Impeachment? Hoyer Says It's 'Not Worthwhile'; Schiff Is Doubtful; Nadler Sees 'Possibility'

By Susan Jones | April 19, 2019 | 7:25am EDT
Rep. Adam Schiff (D-Calif.) (Photo by Win McNamee/Getty Images)

( - House Majority Leader Steny Hoyer (D-Md.) told CNN's Dana Bash on Thursday that the Mueller report does not demand Trump's impeachment:

"Based on what we have seen to date, going forward on impeachment is not worthwhile at this point," Hoyer told Bash off-camera. "Very frankly, there is an election in 18 months and the American people will make a judgment."

Rep. Adam Schiff (D-Calif.), the chair of the House intelligence committee who has been pursuing Trump since he became president, also hedged on impeachment Thursday, telling CNN:

Well, you know, that decision (impeachment) is above my pay grade, but I do agree that, as I've been saying for some time, and I think it's consistent also with the speaker's own view of the matter, the evidence would have to be quite overwhelming and demonstrable and such that it would generate bipartisan support for the idea that it renders the president unfit for office.

Many of us do think the president is unfit for office, but unless that's a bipartisan conclusion, an impeachment would be doomed to failure. I continue to think that a failed impeachment is not in the national interest, and so we'll see what's been redacted from this report. We'll continue to do our own work. But barring a bipartisan consensus, it's very hard to see how that effort would be successful.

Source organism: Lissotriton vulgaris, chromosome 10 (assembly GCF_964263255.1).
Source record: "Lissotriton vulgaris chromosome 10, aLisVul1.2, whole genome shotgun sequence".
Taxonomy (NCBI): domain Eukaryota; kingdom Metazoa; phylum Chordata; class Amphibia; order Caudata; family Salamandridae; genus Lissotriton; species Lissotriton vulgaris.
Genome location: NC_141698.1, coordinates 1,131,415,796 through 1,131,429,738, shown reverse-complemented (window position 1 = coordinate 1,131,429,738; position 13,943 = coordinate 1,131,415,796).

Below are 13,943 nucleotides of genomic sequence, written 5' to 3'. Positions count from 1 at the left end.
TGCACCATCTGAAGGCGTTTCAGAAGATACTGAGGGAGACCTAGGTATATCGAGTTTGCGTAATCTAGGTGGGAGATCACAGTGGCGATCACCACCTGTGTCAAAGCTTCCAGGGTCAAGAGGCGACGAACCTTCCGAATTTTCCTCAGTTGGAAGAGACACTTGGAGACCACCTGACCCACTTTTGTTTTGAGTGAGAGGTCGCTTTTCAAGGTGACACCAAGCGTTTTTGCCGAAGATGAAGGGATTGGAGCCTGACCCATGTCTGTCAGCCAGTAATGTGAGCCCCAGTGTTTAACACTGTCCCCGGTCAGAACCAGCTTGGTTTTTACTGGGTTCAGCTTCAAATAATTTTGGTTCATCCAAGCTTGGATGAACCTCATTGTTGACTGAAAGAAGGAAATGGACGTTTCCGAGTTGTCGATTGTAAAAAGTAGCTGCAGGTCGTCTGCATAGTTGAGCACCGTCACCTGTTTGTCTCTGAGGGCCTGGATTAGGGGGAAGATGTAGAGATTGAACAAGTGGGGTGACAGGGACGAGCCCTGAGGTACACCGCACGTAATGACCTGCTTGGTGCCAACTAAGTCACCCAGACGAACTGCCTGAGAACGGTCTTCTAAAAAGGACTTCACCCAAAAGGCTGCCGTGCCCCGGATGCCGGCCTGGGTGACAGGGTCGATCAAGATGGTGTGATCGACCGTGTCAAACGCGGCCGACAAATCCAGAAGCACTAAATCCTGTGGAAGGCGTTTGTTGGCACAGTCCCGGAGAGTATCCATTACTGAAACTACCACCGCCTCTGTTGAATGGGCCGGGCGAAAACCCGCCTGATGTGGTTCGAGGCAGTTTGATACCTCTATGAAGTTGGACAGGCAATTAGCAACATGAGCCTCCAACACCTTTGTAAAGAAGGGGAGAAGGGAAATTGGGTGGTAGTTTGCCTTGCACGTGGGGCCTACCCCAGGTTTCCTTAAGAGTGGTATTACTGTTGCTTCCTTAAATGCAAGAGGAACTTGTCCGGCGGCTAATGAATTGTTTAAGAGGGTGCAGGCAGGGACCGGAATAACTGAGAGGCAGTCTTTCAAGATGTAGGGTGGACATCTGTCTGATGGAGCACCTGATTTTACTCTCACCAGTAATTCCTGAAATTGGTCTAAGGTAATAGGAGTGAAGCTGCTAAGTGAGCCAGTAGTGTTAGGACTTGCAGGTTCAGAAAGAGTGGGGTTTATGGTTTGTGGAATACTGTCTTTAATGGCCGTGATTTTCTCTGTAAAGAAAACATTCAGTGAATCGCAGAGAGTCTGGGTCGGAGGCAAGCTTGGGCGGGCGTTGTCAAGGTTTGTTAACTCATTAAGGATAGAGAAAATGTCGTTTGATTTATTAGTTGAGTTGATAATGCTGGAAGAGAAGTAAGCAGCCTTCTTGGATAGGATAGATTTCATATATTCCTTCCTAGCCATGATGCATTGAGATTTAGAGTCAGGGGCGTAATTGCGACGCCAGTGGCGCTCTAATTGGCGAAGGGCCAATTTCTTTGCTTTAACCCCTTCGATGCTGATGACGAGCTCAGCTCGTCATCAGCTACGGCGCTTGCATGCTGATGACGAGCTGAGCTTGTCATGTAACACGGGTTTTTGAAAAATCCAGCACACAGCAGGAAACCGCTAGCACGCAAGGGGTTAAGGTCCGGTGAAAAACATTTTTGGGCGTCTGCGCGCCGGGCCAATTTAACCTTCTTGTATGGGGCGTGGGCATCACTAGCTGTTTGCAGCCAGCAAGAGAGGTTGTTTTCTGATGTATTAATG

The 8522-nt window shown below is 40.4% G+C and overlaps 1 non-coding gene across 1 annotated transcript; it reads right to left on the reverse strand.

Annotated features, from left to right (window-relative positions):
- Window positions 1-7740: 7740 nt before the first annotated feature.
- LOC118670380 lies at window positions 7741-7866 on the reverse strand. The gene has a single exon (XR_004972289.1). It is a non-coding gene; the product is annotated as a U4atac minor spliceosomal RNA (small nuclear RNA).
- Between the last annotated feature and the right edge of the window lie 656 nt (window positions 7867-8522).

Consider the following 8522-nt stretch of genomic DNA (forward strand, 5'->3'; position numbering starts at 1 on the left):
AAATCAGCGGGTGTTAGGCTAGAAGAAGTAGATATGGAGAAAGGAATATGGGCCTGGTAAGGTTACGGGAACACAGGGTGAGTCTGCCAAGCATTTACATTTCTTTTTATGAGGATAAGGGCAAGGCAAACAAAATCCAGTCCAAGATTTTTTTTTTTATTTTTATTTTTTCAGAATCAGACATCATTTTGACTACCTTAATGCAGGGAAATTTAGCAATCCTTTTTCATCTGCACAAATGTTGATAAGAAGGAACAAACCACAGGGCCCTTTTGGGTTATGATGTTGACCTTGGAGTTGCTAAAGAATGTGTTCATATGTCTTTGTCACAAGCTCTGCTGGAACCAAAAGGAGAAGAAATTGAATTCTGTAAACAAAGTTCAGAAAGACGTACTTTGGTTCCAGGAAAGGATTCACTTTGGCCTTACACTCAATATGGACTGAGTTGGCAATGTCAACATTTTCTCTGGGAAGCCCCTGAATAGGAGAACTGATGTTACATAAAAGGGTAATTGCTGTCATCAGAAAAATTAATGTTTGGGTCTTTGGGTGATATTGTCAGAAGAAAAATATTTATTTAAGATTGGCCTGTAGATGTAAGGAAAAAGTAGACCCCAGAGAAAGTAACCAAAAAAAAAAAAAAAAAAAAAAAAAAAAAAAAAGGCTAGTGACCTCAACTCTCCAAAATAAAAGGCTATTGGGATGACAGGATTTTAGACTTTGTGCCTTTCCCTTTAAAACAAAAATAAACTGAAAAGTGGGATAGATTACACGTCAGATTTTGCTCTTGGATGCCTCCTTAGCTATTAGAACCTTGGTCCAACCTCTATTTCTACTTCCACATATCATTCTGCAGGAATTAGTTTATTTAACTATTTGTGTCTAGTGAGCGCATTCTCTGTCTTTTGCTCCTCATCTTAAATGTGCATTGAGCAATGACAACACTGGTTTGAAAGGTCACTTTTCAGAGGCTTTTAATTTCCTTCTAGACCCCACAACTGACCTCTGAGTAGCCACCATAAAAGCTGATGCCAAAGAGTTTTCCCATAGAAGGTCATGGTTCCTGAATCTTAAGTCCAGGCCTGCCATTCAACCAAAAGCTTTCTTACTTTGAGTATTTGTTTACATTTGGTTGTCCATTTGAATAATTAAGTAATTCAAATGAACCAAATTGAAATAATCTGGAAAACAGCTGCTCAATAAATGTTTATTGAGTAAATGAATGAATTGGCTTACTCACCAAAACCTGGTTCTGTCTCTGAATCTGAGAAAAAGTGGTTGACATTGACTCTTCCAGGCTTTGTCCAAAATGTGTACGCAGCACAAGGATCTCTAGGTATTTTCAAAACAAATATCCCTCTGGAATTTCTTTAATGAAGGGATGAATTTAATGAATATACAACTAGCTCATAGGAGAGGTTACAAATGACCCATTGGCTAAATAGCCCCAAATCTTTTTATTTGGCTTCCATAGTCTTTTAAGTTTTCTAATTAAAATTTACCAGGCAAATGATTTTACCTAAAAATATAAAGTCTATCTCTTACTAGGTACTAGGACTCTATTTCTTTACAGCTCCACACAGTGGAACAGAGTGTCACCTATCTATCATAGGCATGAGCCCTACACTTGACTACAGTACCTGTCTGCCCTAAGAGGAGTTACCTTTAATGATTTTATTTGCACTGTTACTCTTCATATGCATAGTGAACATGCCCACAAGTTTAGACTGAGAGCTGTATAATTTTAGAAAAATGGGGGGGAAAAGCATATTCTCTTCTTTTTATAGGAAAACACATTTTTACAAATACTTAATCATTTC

Rep. Jerrold Nadler (D-N.Y.), the chairman of the House Judiciary Committee, held a news conference Thursday afternoon to discuss what happens now that Special Counsel Robert Mueller has release a report with no criminal referrals concerning the president.

Among other things, Nadler complained that the report is "incomplete because part of it is redacted."

He also said the Special Counsel "made clear that he did not exonerate the President and the responsibility now falls to Congress to hold the President accountable for his actions."

"Does that mean impeachment?" a reporter asked.

"That's one possibility," Nadler said. "There are others. We--we obviously have to get to the bottom of what happened and take whatever action seems necessary at that time. It's too early to reach those conclusions. It's one reason we wanted the Mueller report. We still want the Mueller report in its entirety, and we want other evidence, too."

Nadler said Congress "will proceed with our inquiries."

"I mean, the first thing we will do is--is make sure we get the rest of the report and the underlying evidence. We will have Attorney General Barr testify in front of the Judiciary Committee on May 2nd. I anticipate that Mr. Mueller will testify sometime the next couple of weeks after that. And we will probably hold a series of hearings on--on other aspects, and we'll see where we go from there."

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